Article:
Knowing how cold does it have to be to freeze to death is important knowledge that we all should be aware of. Around the globe, people experience different types of weather and phenomena. One of them is having a cold location.
Anyone can endure cold temperatures, but as humans, as we are, there will always be a boundary of our capabilities. Here in this article is a bunch of information about the limits of the human body to a cold environment.
How cold does it have to be to freeze to death?
Normally, a human body can hold an average temperature between 97°F (36°C) to 100°F (37.7°C). Someone can freeze to death when there is a sudden loss or decrease in your body heat of less than 95° F (35° C), which is called Hypothermia.
Why hypothermia is lethal
This condition is considered to be dangerous because once the body temperature drops, hypothermia will affect the normal functioning of the internal organs. It targets our heart, lungs, nervous system, and is followed by other body systems. Factors resulting in hypothermia are too much exposure to very cold weather and extremely cold water.
There are several levels of hypothermia which are mild hypothermia, moderate hypothermia, and severe hypothermia. Mild hypothermia experiences a temperature of 95°F (35°C) down to 90°F (32.2°C).
An individual will start shivering, unable to perform complex motor functions but still able to walk or talk, and have constricted blood vessels of peripheral areas of the body such as the fingers and toes.
Moderate hypothermia happens with a body temperature between 90°F (32.2°C) and 82.4°F(28°C). There is already a decreased level of consciousness followed by dilation of pupils, irregular heartbeat, low blood pressure, and loss of motor control.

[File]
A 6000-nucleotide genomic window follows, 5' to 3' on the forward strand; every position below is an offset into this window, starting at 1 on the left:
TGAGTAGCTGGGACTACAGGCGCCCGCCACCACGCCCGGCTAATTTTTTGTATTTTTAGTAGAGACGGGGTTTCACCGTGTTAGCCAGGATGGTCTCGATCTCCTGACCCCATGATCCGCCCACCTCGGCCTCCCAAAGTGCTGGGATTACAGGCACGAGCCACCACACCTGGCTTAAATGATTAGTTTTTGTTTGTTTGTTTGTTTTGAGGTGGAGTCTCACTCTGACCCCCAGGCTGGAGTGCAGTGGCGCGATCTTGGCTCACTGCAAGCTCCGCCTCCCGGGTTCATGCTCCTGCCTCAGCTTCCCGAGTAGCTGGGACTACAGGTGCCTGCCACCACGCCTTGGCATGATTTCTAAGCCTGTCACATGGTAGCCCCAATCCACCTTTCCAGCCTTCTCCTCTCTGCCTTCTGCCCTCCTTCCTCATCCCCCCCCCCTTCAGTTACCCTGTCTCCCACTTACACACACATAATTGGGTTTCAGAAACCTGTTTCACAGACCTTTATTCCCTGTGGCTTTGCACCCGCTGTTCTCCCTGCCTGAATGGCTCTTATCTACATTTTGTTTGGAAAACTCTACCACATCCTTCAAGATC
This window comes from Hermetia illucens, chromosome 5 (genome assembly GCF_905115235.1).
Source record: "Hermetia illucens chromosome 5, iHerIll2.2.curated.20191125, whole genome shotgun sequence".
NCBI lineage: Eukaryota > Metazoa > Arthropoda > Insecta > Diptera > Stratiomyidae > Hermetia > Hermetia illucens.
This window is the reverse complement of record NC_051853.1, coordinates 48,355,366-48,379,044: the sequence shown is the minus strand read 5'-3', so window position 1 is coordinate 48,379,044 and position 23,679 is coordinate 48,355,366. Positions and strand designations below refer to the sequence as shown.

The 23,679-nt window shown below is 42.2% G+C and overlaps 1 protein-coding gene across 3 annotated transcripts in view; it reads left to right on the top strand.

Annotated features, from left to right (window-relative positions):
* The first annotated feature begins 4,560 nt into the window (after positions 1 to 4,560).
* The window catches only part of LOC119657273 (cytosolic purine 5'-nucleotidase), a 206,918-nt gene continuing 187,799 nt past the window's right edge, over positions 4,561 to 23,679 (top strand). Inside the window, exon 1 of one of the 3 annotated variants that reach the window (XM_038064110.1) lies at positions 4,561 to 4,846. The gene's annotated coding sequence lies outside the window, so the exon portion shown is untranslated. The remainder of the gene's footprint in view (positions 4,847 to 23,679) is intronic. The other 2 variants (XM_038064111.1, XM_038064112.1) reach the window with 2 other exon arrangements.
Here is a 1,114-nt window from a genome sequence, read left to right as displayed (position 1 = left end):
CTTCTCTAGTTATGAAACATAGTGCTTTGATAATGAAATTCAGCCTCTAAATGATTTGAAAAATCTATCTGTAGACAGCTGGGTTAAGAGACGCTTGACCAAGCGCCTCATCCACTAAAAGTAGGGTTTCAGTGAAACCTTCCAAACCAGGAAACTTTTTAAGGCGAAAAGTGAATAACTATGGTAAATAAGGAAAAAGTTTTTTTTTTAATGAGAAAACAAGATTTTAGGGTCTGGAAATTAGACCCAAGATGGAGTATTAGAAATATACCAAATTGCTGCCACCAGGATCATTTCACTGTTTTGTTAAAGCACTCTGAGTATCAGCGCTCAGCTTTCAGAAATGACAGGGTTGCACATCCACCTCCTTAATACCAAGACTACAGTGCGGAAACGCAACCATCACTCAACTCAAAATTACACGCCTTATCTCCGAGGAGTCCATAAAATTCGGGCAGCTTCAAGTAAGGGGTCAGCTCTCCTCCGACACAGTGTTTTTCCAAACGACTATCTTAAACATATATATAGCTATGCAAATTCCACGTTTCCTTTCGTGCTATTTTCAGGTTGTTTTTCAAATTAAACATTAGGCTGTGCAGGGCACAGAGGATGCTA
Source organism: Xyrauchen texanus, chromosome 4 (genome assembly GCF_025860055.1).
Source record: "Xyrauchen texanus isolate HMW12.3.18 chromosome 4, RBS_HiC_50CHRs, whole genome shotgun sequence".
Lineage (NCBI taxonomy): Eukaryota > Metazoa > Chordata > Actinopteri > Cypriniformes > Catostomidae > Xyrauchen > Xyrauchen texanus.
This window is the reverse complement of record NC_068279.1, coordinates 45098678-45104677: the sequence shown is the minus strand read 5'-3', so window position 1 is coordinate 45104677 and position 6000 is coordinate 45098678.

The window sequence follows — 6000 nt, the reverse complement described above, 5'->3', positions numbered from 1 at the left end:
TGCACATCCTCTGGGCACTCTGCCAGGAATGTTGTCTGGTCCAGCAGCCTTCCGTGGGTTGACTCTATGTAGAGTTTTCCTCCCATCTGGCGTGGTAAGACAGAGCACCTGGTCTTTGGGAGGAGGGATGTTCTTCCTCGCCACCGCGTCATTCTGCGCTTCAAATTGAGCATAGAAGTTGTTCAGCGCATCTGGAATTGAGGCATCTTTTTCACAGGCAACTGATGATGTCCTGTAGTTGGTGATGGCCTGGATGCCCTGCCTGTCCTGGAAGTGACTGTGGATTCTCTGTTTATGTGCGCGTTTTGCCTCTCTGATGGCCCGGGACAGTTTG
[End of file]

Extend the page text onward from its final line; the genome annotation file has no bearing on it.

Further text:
Severe hypothermia will induce shock and deterioration of body organs. A person will have labored breathing, pulmonary edema, and until the heart shuts down into a cardiac arrest. The temperature that can lead to death is less than 82.4°F (28°C).
What does dying of hypothermia feel like?
Hypothermia begins when your body is being exposed to extreme cold that causes your body temperature to fall below 95°F (35°C). In a minute, through your skin, signals will be sent to the hypothalamus, what is known as the ‘Thermoeffector’ response. When the body is losing heat, vasoconstriction and shivering thermogenesis operate to increase metabolic heat production to maintain thermal balance.
Vasoconstriction is when the blood vessels in our skin constrict for the body to maintain its core temperature. Shivering thermogenesis is when brown adipose tissue activates using a high level of glucose and lipids to produce heat.
It will constantly contract your skeletal muscles. But if you are still exposed to the cold you could get frostbite within 30 minutes. It will damage your cell membrane, and your body still tries to prevent frostbite in your skin through vasodilation to increase the blood flow to warm the skin cells.
Delirium is one of Hypothermia’s advanced stages where your organs begin to fail, your breathing rate slows, you also lose coordination, your heart rate begins to slow down, and your body will stop shivering. 25% of the cases the victims undressed before they died.